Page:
In this regard, I must emphasise that I studied this Judgement not to make any determination whatsoever about its merits or demerits, about whether it was wholly or partially right or wrong. Indeed, such conduct does not fall within our constitutional mandate as the Executive. This task belongs to the higher courts, the organs of state that would hear any appeal that might be lodged.
Accordingly, any actions we may take arising out of Justice Squires’ Judgement would arise merely from the fact that a court judgement exists, which our Constitution enjoins us to respect.
As Honourable Members would know, the judgement contains detailed matters of fact and inference against which penalties have been meted out. At the same time, proceedings pertaining to a possible appeal to higher courts are still pending. However, the Judgement contains some categorical outcomes.
These are that the court has made findings against the accused and at the same time pronounced on how these matters relate to our Deputy President, the Hon Jacob Zuma, raising questions of conduct that would be inconsistent with expectations that attend those who hold public office.
In this regard, I would like to emphasise two basic pillars of our jurisprudence, namely, equality before the law and the right to be presumed innocent until proven otherwise.
We are of the firm view that this principle applies to the Deputy President not merely as a matter of principle and common decency, but also in deference to the individual occupying such office and the service that he has rendered to the Republic and its people before and after the attainment of our liberation. Unambiguous as the judgement may be about an assumed unsavoury relationship, the Deputy President has yet to have his day in court.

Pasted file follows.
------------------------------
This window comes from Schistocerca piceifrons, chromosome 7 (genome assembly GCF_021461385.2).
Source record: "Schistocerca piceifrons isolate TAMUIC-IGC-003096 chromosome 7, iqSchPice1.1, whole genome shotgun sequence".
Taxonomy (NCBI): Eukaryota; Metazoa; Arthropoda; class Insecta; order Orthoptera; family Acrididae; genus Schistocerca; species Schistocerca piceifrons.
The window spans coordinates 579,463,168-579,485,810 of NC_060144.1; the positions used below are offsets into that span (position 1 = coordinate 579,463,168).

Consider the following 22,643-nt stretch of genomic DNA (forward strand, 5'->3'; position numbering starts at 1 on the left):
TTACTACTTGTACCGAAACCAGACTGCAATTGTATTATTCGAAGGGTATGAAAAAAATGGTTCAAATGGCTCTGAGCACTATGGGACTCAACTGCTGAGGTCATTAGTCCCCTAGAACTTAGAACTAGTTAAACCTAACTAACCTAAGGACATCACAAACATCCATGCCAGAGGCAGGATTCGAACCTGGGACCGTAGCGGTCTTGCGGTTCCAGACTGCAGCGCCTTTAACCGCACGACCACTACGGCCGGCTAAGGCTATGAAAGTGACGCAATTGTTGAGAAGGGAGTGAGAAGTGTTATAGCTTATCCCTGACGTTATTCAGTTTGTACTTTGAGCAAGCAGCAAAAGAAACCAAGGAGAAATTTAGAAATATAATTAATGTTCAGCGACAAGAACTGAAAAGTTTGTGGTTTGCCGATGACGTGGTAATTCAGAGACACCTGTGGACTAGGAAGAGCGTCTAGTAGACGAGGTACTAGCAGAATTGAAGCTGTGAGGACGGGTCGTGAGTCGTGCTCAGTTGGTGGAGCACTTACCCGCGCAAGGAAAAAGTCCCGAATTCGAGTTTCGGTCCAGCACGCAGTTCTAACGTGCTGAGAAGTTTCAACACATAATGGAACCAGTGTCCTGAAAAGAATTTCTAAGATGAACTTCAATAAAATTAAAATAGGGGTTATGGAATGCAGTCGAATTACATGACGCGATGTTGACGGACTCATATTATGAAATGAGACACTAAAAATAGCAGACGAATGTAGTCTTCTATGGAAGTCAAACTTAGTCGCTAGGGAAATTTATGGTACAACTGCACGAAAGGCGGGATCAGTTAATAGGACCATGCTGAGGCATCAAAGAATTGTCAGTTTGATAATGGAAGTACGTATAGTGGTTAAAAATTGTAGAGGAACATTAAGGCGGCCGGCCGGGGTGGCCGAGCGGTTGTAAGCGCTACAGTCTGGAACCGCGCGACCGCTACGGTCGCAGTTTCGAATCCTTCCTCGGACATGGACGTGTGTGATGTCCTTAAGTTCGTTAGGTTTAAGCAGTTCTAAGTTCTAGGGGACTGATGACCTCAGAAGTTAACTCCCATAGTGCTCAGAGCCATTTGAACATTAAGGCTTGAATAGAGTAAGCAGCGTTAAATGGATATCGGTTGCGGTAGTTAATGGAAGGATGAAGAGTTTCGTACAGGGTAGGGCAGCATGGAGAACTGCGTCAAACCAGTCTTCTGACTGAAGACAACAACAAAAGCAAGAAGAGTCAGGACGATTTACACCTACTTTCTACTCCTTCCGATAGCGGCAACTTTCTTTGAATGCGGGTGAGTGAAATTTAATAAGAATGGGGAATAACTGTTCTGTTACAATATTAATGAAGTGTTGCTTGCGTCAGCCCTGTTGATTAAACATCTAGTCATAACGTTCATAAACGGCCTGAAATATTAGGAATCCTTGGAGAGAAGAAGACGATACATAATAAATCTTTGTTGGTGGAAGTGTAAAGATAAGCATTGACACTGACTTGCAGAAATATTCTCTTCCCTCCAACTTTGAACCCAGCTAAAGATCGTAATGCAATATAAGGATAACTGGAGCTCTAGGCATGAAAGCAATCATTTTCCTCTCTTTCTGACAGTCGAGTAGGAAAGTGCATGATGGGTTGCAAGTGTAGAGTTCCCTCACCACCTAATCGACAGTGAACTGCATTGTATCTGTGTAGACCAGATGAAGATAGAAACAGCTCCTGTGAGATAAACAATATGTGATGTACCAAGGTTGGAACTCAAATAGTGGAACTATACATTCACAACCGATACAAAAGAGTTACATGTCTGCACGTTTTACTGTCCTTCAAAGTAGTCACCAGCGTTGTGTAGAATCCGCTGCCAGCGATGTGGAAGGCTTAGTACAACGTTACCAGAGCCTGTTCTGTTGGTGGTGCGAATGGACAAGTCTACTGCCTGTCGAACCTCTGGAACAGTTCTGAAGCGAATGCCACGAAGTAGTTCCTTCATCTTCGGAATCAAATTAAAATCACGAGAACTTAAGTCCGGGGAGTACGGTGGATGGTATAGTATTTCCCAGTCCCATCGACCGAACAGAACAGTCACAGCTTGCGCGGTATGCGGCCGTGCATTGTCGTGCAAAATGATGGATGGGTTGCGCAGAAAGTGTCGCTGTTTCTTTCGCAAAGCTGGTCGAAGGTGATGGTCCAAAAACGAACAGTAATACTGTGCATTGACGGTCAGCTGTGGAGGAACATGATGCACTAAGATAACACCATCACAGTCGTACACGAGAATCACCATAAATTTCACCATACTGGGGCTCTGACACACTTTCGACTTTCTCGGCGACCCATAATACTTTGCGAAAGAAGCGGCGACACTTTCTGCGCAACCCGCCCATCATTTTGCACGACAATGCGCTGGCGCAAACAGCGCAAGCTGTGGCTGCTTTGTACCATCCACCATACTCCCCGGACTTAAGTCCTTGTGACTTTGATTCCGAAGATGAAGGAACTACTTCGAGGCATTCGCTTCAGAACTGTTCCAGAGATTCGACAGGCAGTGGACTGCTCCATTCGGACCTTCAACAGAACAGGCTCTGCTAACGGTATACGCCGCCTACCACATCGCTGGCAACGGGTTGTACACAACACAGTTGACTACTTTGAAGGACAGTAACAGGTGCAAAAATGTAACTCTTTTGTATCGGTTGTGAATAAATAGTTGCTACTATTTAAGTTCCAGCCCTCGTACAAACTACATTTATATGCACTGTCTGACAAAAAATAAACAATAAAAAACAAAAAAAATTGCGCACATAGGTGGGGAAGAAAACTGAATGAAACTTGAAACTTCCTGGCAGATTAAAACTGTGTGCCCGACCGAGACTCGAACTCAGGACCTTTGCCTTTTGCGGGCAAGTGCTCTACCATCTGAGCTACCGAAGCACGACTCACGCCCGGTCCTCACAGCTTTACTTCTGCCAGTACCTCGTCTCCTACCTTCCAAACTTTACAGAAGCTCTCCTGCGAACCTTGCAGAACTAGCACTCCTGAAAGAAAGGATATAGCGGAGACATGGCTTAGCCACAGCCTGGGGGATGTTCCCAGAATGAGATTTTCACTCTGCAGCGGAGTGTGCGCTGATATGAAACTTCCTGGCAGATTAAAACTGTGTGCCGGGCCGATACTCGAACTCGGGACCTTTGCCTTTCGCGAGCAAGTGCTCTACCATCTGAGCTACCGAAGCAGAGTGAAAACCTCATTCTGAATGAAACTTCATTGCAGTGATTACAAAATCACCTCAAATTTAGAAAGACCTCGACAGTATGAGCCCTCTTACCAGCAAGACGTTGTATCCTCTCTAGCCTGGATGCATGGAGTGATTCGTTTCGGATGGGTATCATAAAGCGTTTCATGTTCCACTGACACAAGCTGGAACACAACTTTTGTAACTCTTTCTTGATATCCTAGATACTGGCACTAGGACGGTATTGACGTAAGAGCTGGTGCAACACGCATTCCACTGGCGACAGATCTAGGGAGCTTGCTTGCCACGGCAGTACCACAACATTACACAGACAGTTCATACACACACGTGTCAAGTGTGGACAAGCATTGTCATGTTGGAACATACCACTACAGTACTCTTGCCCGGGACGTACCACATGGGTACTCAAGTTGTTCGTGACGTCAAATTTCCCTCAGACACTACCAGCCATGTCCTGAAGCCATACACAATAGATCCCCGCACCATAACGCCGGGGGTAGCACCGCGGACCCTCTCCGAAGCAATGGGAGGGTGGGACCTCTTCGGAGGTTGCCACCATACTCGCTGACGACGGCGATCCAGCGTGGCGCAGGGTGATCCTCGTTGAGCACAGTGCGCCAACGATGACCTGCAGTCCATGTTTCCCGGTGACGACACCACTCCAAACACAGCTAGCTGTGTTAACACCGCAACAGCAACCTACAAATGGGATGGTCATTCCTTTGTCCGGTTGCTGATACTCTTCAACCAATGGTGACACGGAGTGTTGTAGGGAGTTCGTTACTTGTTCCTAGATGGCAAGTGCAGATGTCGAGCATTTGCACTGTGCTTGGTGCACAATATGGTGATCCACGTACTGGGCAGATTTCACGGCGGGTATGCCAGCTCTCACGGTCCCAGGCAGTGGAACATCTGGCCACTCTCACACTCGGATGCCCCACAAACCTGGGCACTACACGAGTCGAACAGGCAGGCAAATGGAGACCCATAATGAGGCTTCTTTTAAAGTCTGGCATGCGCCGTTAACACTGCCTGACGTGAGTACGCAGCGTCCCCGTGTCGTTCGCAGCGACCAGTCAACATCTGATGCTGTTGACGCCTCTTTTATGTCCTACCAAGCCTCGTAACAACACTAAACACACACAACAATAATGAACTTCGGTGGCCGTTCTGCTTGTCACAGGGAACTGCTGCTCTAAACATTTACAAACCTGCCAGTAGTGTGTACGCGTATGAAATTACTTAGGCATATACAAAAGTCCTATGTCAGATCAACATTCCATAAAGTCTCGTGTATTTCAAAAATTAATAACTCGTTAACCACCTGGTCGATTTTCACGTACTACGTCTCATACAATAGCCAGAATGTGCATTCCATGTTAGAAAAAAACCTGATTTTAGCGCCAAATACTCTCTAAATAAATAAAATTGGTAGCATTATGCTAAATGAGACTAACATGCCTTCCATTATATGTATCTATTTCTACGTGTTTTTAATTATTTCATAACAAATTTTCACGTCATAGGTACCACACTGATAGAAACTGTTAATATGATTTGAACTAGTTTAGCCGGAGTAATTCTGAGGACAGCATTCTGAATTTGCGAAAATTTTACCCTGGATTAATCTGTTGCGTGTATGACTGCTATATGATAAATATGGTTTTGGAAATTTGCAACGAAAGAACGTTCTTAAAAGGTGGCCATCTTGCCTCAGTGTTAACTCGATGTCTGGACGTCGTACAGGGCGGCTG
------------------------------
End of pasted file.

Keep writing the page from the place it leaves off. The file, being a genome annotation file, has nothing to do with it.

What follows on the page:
Also, noting the fact that there are processes underway to lodge an appeal, we are obliged to allow the steady grind of the due process of law to run its course without let or hindrance, respecting the provisions of our Constitution in this regard.
As we reflect on these matters, we should also remind ourselves of the major issues, which were the original source of this trial.
Some three and half years ago, the Joint Investigation Team of the Auditor-General, the Public Protector and the National Directorate of Public Prosecutions completed its work and released to Parliament a report on the Defence Procurement Process. This Team came to the conclusion that:
“No evidence was found of any improper or unlawful conduct by the Government. The irregularities and improprieties … point to the conduct of certain officials of the government departments involved and cannot … be ascribed to the President or the Ministers involved in their capacity as members of the Ministers’ Committee or Cabinet. There are therefore no grounds to suggest that the Government’s contracting position is flawed”.
With regard to matters of the cost of the Procurement, the Investigation Team concluded that:
“What was achieved by the Affordability Team and the International Offers Negotiating Team … is unprecedented in the international credit market”.
On each of the allegations of impropriety with regard to the primary contracts, in which government played a pivotal role, the investigators found that there were cogent technical and/or strategic reasons behind the decisions taken.
The Team identified some weaknesses in the procurement process, and made recommendations which are being followed up, the better in this regard continually to improve our work as government.
It also called for investigations on matters pertaining to secondary contracts, in which, though government may have formally played a role to ensure reliability and cost-effectiveness, the arrangements were essentially between the companies chosen as primary contractors and third party corporate sub-contractors.